LDoms were expected on the UltraSparc-RK "Rock" processors that Sun killed last year, but they are not yet supported on Fujitsu Sparc64 chips. That latter bit needs to change if Oracle is planning to sell the Fujitsu iron for the long term. Fujitsu iron and older Sparc gear supports hardware partitioning called dynamic domains, which are not as dynamic as the name suggests.
Oracle is perfectly happy to push the Solaris containers, a kind of virtual private server hypervisor that allows a single Solaris kernel and file system to look like they are dozens, hundreds, or thousands of virtual Solaris boxes. (They have separate sandboxes for identity management and application runtimes).
And Oracle is happy for the VirtualBox type 2 hypervisor to be used on desktops and in development environments. The goal is to let developers create virtual machines in VirtualBox for testing and development and then let those applications be deployed in Oracle VM or LDom partitions. Oracle VM Manager, the management tool currently sold for Oracle VM and being beefed up with Virtual Iron goodies, will be extended to support LDoms running on Sparc iron.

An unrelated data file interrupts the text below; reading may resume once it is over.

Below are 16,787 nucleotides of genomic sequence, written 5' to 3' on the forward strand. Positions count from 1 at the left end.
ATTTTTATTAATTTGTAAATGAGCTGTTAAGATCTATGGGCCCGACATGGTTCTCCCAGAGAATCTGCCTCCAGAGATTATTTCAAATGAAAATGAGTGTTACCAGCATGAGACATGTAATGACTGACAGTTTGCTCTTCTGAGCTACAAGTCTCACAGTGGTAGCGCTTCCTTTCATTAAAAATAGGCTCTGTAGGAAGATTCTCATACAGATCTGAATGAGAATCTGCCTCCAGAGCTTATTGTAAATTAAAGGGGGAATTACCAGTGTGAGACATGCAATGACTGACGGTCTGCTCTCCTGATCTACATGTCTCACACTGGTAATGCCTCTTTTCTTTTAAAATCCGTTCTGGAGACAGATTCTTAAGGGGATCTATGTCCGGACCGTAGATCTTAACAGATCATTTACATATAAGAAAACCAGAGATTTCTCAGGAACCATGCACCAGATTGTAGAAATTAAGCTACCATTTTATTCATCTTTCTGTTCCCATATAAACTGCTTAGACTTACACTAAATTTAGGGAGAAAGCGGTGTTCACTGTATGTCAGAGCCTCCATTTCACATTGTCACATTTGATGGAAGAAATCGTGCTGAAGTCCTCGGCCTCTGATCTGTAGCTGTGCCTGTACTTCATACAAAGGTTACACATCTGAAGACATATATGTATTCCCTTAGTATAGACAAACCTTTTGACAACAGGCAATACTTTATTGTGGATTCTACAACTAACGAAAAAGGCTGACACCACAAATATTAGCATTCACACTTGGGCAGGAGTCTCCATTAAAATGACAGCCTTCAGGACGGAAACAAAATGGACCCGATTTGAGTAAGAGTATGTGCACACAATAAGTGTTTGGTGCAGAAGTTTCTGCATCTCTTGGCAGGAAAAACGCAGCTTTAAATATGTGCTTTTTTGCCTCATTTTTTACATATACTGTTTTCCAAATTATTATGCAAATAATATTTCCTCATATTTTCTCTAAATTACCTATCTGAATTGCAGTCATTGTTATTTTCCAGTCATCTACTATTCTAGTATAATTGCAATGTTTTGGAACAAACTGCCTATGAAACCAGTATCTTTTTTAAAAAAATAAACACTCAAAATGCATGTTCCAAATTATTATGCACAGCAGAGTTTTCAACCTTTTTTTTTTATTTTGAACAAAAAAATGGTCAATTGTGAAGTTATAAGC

Thomas Kurian, Oracle's executive vice president of product development, said that on the systems management front, Oracle would get to work on integrating Sun's Op Center systems management, bare metal and hypervisor provisioning, and monitoring tools with Oracle's Enterprise Manager - the tool Oracle created to manage virtual machines, its Linux variant, and its application, middleware, and database software running in production.
Oracle will make these management tools interoperable first, within the next six months, and then merge them into one product over the next two or three releases. (No word on how long that merger of tools will take). Op Center can already manage both Solaris and Linux operating systems, which will help the integration of the tools up a bit. ®